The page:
What is apraxia?

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Apraxia is a neurological disorder that makes people unable to carry out familiar movements when asked to do so. People with apraxia understand what they are being asked to do, and are willing to do it, but cannot physically perform the task, despite being strong enough to do so.
The inability to perform basic motor skills such as walking, dressing, and eating a meal is known as apraxia. This is quite different from weakness or paralysis caused by a stroke. A person with apraxia has literally forgotten how to perform these activities. Usually, apraxia develops gradually, but in some cases, it begins abruptly. Apraxia may first be evident in fine hand movements, showing up in illegible handwriting and clumsiness in buttoning clothing. Everyday skills like dressing, using a phone or switching channels on a TV set may disappear. Eventually the ability to chew, walk, or sit up in a chair is lost.

Apraxia (called "dyspraxia" if mild) is a neurological disorder characterized by the loss of the ability to execute or carry out skilled movements and gestures, despite having the desire and the physical ability to perform them. Apraxia results from dysfunction of the cerebral hemispheres of the brain, especially the parietal lobe, and can arise from many diseases or damage to the brain.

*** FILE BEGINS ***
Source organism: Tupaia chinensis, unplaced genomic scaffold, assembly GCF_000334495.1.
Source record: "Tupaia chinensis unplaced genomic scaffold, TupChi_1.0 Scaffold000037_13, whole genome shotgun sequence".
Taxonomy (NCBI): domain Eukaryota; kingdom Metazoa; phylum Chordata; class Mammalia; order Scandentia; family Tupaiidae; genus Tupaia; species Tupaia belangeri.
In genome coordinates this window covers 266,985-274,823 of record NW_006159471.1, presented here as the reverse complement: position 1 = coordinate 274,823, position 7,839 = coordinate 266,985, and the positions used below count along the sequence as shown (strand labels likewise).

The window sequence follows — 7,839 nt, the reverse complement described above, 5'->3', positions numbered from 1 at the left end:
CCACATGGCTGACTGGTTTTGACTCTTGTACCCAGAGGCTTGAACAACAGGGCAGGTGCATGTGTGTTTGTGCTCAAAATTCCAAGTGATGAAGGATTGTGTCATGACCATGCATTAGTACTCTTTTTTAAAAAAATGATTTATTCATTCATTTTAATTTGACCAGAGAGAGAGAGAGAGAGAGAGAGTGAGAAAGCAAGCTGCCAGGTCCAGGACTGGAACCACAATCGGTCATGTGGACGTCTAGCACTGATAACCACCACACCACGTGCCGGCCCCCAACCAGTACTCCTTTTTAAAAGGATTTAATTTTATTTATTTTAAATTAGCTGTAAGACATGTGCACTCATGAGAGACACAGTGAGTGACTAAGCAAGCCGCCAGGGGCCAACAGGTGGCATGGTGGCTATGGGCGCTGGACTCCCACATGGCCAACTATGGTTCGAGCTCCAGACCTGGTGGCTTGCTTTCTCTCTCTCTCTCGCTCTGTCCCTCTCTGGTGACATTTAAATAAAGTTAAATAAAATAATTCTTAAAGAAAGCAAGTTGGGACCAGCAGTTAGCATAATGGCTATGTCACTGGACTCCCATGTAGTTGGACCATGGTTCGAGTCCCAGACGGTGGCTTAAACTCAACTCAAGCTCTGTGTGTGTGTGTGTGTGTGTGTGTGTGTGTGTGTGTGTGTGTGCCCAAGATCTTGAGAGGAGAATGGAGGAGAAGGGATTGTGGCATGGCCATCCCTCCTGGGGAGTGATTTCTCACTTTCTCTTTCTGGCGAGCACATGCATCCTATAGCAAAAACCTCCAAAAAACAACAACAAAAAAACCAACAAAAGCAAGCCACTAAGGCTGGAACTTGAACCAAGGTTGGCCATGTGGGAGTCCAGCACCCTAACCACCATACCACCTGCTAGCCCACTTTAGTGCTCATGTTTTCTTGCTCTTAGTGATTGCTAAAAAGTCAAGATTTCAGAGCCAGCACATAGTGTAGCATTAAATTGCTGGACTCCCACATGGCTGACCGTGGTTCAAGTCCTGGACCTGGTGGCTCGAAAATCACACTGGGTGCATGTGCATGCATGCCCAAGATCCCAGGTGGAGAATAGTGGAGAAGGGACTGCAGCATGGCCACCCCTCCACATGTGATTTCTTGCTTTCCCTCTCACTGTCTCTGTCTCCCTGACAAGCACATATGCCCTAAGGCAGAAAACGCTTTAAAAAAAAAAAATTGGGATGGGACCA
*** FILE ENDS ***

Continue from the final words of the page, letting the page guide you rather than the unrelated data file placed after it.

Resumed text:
There are several kinds of apraxia, which may occur alone or together. The most common is buccofacial or orofacial apraxia, which causes the inability to perform facial movements, such as licking lips, whistling, coughing, or winking. Other types of apraxia include limb-kinetic apraxia (the inability to make fine, precise movements with an arm or leg); ideomotor apraxia (the inability to make the proper movement in response to a verbal command); ideational apraxia (the inability to coordinate activities with multiple, sequential movements, such as dressing, eating, and bathing); verbal apraxia (difficulty coordinating mouth and speech movements); constructional apraxia (the inability to copy, draw, or construct simple figures); and oculomotor apraxia (difficulty moving the eyes on command). Apraxia may be accompanied by a language disorder called aphasia. Degeneration of the corticobasal ganglionic causes various types of apraxia, especially in the elderly.

This answer is based on source information from the National Institute of Neurological Disorders and Stroke.

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